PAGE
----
The Estimation of “Global” Sea Level Change: A Problem of Uniqueness
|Title||The Estimation of “Global” Sea Level Change: A Problem of Uniqueness|
|Publication Type||Journal Article|
|Year of Publication||1984|
|Journal||Journal of Geophysical Research|
|Pagination||7980 - 7988|
An objective method of estimating regional averages of coherent sea level (SL) change is developed. The technique is applied to a large set of SL data representative of most of the world's continental margins. The results show highly coherent SL changes over many of the regions studied. The method is then applied to the regional averages themselves to develop an overall estimate of the coherent pattern of SL variations existing in the historical SL data set. The pattern is characterized by a coherent rise of SL in all regions except Alaska, Scandinavia (both areas of notorious crustal uplift), and Southeast Asia, where SL appears to be falling. The analysis suggests little or no change in SL prior to the early 1900's. The period since that time has seen an increase in SL that is optimally fit by a linear trend of 23 cm/century. The study results suggest that it is not possible to uniquely determine either a global rate of change of SL or even the average rate of change associated with the existing (inadequate) data set. Indeed, different analysis methods, by themselves, can cause 50% variations in the estimates of SL trend in the existing data set. A signal/noise analysis suggests it should be easy to detect small, future changes in the SL trends estimated for the period 1930-1980. However, detection of theoretically predicted low-frequency signals (e.g., caused by CO2 warming) will be difficult in view of the huge, low-frequency, natural variability associated with glacial/tectonic processes.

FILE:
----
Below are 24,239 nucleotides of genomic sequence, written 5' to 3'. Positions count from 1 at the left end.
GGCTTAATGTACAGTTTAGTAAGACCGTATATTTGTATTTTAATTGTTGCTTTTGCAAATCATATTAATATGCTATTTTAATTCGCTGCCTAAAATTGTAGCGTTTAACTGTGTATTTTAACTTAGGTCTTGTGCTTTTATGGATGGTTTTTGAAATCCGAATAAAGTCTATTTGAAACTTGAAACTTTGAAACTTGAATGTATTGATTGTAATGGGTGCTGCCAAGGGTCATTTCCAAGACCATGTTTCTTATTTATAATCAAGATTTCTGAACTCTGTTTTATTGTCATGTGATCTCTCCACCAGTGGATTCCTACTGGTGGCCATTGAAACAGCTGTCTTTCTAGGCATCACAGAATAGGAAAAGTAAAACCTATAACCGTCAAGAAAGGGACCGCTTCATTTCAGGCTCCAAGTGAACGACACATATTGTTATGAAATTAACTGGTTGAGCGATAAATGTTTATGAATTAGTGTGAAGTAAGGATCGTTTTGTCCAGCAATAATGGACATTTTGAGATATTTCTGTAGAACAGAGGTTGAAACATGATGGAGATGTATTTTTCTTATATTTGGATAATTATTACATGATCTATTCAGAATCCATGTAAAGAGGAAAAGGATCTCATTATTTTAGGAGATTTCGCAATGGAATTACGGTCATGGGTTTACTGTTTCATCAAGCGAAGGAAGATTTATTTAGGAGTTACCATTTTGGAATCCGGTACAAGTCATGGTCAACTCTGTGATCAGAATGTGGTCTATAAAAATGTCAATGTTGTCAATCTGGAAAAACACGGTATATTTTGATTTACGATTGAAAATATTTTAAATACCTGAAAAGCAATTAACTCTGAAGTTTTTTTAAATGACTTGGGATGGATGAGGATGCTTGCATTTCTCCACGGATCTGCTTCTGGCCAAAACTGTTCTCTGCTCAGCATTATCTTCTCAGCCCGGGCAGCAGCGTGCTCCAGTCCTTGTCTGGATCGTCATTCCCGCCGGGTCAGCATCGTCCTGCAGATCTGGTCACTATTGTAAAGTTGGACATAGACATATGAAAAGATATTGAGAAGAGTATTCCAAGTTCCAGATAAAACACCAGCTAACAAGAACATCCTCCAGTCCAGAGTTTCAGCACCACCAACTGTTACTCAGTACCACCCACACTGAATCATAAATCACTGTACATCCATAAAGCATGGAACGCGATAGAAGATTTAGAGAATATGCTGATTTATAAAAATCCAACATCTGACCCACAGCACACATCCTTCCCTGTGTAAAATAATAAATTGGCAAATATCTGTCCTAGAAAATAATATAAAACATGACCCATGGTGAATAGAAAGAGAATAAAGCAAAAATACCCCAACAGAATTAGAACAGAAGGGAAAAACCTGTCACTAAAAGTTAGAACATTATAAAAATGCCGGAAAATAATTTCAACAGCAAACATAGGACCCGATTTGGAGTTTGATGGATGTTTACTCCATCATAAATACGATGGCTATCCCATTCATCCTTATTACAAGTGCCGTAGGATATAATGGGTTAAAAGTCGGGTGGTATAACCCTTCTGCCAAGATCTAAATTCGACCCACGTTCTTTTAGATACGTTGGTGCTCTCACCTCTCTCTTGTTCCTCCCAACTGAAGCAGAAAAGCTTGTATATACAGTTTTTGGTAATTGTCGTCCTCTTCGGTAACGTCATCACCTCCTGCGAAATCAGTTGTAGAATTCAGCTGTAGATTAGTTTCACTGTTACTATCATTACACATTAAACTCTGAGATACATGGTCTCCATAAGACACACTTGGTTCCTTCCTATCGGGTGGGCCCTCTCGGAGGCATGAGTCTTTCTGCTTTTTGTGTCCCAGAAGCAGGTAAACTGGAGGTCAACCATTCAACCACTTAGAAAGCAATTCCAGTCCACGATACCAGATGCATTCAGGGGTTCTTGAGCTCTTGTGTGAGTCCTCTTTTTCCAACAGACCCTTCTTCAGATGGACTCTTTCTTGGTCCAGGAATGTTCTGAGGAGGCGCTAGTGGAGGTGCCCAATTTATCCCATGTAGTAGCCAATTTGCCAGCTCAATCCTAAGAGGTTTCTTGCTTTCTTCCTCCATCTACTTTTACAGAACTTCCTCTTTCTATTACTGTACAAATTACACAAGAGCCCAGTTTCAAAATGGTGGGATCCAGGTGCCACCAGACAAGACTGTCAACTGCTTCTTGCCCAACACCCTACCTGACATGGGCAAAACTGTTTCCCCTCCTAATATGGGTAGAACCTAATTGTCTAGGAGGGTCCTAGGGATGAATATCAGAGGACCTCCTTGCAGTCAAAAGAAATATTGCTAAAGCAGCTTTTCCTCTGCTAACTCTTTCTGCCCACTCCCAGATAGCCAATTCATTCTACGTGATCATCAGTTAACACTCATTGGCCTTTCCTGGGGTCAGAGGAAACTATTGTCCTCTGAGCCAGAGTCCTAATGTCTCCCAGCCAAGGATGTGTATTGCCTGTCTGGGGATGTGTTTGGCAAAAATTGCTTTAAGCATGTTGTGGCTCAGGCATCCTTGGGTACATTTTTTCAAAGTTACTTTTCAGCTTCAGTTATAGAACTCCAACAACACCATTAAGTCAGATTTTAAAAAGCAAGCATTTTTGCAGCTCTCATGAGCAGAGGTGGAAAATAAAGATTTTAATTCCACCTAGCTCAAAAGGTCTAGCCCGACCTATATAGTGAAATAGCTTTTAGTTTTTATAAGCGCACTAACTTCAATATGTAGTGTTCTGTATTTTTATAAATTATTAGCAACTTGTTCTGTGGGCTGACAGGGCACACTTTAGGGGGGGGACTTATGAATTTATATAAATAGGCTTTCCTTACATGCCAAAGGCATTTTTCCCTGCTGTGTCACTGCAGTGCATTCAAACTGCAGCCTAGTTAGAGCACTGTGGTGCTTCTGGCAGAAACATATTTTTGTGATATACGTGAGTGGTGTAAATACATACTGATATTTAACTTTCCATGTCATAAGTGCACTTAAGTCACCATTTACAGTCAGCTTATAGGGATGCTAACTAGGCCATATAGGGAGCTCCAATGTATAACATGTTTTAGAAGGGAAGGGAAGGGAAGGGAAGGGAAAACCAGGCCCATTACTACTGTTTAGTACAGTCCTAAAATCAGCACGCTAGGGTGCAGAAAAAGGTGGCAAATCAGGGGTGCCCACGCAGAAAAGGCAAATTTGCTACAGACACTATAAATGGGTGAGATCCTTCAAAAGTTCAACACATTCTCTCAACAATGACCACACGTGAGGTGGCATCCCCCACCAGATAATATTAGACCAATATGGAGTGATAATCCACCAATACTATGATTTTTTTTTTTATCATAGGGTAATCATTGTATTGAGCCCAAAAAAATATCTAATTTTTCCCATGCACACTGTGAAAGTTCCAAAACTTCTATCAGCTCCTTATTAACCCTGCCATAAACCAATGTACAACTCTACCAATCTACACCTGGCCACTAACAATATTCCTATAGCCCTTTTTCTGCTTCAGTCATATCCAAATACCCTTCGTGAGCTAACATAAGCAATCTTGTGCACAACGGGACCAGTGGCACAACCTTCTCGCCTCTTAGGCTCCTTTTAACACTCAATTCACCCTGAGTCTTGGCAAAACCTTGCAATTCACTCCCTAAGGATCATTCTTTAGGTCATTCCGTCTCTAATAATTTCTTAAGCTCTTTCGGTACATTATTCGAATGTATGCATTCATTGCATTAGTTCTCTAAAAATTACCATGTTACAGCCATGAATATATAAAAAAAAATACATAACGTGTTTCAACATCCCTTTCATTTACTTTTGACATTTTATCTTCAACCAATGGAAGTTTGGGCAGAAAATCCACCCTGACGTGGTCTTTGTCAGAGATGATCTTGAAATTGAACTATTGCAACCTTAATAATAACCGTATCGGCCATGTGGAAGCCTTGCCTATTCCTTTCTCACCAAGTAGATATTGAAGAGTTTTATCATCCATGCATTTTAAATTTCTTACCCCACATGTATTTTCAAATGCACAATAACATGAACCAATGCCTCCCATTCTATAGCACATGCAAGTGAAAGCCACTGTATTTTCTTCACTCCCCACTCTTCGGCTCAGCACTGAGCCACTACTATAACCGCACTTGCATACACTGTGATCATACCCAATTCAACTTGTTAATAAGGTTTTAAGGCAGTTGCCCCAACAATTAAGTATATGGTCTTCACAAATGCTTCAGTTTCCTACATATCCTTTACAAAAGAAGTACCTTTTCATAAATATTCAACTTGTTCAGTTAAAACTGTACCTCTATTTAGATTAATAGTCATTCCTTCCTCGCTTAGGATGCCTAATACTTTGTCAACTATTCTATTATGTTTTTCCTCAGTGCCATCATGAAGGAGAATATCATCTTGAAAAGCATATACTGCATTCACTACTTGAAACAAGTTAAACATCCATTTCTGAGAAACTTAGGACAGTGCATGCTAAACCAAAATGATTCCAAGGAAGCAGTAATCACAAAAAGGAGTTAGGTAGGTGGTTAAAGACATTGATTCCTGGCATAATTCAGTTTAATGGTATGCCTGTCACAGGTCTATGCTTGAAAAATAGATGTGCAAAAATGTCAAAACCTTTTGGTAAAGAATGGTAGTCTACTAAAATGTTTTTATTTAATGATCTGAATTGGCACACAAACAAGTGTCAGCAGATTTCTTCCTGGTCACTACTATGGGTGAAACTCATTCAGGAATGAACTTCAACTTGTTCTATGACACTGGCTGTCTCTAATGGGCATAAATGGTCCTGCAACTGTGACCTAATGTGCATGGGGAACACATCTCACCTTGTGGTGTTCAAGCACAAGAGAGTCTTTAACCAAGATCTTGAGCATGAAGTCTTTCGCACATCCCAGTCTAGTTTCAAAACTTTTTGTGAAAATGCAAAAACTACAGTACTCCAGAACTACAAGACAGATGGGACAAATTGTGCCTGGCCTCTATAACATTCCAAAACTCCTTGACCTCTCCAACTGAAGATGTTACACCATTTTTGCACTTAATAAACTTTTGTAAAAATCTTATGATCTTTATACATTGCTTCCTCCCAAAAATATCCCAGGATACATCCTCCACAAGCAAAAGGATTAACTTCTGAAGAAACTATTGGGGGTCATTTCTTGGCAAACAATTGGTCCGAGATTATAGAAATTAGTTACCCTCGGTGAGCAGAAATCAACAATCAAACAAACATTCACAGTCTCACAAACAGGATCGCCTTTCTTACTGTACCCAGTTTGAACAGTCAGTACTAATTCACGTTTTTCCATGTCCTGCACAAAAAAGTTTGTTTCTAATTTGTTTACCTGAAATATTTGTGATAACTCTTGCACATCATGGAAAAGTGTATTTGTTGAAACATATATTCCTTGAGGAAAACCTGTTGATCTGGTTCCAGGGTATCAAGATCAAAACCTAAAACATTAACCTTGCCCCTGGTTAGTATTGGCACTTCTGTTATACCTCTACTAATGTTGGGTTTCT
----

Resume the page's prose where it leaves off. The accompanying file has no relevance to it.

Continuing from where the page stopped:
|Short Title||J. Geophys. Res.|